IMAGE FOR 500 GOES HERE

Note: in this graph, we have left out the data points collected when the system was overloaded. If you want to see all of the data points, please refer to the summary table.

The following table shows the various hardware configurations with RAM and heap sizes and the maximum number of concurrent users that are supported in each hardware configuration for the DNG 6.0.2 and DNG 6.0.4 releases. Again this is related to the inconsistencies discussed earlier regarding the exact point at which bottleneck around the DNG index forms.

RM server hardware and JVM configuration

Jazz Team Server

DB2 server

Number of users supported in DNG 6.0.2

Number of users supported in DNG 6.0.4

Change in user numbers

32 GB RAM with 16 GB JVM heap

32 GB RAM with 16 GB JVM heap

64 GB RAM

500

400

-100

64 GB RAM with 24 GB JVM heap

32 GB RAM with 16 GB JVM heap

64 GB RAM

500

500

0

128 GB RAM with 24 GB JVM heap

32 GB RAM with 16 GB JVM heap

64 GB RAM

500

500

0

Repositories with up to 1M artifacts

The chart below shows response times as a function of user load for a repository with 1 million artifacts, for a variety of hardware configurations. Here are the main observations:

  • More than 32G of RAM is needed to cache the index (68G) associated with 1M artifacts, so the response times and scale limits are lowest in 32G configurations.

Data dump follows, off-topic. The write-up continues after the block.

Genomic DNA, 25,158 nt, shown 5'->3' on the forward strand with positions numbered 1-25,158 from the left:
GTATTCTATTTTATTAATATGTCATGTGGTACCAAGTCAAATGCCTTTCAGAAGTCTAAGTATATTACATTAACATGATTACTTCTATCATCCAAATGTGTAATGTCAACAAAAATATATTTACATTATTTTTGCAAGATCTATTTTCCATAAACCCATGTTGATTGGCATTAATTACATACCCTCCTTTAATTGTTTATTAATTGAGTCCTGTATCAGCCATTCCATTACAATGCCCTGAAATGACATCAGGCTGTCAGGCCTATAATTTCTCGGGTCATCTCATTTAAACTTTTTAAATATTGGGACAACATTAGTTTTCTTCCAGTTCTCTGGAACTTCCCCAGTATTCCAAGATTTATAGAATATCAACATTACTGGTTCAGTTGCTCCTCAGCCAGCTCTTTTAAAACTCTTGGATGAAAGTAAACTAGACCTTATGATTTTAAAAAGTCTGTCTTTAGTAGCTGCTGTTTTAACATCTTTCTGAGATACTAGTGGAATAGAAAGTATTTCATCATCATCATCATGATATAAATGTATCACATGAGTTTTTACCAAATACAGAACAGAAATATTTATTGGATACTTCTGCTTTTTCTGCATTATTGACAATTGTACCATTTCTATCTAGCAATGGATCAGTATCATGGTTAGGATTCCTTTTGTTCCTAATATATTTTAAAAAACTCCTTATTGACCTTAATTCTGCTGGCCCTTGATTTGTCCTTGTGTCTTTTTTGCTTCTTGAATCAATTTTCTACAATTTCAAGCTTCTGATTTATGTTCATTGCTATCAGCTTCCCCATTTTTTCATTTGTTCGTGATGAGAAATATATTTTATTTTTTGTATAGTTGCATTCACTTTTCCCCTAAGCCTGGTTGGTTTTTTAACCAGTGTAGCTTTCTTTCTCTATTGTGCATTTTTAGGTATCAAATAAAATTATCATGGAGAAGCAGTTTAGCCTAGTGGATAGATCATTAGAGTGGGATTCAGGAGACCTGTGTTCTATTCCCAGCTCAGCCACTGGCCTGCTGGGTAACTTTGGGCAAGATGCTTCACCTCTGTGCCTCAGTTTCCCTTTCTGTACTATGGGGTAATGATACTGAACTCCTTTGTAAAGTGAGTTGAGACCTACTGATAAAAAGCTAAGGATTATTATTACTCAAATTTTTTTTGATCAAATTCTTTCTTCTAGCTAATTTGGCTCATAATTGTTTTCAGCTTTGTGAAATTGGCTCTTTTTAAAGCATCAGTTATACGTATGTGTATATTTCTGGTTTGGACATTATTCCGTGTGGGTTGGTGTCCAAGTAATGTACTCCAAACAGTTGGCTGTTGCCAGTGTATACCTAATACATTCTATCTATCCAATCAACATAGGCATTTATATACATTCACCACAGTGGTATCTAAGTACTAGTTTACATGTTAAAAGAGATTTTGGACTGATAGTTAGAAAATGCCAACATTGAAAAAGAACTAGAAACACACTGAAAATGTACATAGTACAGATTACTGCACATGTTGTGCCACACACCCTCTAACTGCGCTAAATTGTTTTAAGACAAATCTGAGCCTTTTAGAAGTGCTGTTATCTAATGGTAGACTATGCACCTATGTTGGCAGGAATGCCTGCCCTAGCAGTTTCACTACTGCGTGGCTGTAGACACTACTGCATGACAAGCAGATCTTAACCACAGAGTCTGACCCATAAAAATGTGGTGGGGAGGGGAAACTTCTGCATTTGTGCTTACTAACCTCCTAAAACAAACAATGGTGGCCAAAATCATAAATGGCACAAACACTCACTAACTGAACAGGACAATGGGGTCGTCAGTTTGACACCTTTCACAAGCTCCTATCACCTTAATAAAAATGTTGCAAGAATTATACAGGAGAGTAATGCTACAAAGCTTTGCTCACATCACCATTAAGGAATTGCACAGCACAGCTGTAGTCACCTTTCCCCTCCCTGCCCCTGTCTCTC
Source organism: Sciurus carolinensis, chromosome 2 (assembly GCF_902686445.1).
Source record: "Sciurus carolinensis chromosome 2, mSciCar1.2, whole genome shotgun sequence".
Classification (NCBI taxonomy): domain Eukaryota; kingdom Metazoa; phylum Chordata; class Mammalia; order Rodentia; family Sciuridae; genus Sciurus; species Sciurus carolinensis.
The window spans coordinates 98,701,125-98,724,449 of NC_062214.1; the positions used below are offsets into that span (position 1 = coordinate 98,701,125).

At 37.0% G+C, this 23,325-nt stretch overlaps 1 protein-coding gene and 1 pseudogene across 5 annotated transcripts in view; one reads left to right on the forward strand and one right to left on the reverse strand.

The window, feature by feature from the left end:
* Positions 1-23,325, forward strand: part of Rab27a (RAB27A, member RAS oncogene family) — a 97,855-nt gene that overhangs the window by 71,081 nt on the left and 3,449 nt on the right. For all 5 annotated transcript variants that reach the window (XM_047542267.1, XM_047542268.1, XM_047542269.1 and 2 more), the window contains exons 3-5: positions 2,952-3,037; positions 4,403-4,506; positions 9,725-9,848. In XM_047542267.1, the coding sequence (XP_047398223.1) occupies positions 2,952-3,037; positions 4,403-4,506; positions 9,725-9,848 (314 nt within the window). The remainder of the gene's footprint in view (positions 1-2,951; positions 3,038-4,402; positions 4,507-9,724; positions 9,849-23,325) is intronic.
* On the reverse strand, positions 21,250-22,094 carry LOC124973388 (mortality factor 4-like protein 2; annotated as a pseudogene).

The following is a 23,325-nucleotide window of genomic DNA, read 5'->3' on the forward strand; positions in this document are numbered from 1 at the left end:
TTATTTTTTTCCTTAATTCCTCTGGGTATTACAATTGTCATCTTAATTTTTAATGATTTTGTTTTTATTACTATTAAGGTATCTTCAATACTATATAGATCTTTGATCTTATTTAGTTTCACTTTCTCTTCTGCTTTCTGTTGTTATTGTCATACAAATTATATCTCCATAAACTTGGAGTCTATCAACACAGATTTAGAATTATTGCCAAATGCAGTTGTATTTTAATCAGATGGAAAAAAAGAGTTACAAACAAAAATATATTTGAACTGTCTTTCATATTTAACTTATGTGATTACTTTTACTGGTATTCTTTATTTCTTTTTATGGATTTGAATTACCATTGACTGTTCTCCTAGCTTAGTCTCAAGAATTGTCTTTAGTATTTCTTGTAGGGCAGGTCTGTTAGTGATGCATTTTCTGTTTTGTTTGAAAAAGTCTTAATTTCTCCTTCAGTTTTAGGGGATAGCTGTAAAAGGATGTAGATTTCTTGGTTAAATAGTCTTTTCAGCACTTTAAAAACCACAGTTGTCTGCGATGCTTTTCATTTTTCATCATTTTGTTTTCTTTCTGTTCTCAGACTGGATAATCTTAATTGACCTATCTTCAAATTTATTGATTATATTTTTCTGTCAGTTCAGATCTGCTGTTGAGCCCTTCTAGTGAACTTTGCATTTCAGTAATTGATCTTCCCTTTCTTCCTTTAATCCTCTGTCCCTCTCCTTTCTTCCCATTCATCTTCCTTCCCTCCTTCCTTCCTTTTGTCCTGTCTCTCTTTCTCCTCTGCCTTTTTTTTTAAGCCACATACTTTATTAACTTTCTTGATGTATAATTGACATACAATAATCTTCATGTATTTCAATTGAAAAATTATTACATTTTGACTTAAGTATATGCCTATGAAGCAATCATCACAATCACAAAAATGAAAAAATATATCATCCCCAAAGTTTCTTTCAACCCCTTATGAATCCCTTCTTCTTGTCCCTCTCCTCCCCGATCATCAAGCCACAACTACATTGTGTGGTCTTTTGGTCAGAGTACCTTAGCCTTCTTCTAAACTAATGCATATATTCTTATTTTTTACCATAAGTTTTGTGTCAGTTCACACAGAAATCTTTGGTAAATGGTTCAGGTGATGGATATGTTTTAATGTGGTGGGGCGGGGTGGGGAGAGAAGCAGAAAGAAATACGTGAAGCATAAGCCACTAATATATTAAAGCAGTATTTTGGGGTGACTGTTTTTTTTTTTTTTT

IMAGE FOR 1000 GOES HERE

The following table shows the various hardware configurations with RAM, heap sizes and the maximum number of concurrent users that are supported in each hardware configuration for the DNG 6.0.2 and DNG 6.0.4 releases. Again this is related to the inconsistencies discussed earlier regarding the exact point at which bottleneck around the DNG index forms.

RM server hardware and JVM configuration

Jazz Team Server

DB2 server

Number of users supported in DNG 6.0

Number of users supported in DNG 6.0.2

Improvement in user numbers

HDD – 32 GB RAM with 16 GB JVM heap

32 GB RAM with 16 GB JVM heap

64 GB RAM

400

100

-300

HDD – 64 GB RAM with 24 GB JVM heap

32 GB RAM with 16 GB JVM heap

64 GB RAM

500

500

0

HDD – 128 GB RAM with 24 GB JVM heap

32 GB RAM with 16 GB JVM heap

64 GB RAM

500

500

0

Response times and CPU utilization - all configurations

The table below summarizes the overall average response time and the CPU utilization of the DNG server at different user levels, for the tested hardware configurations. The cells in red indicate that the system was past its limit.
The yellow column shows the test that is missing this release due to a hardware failure

OVERALL TABLE GOES HERE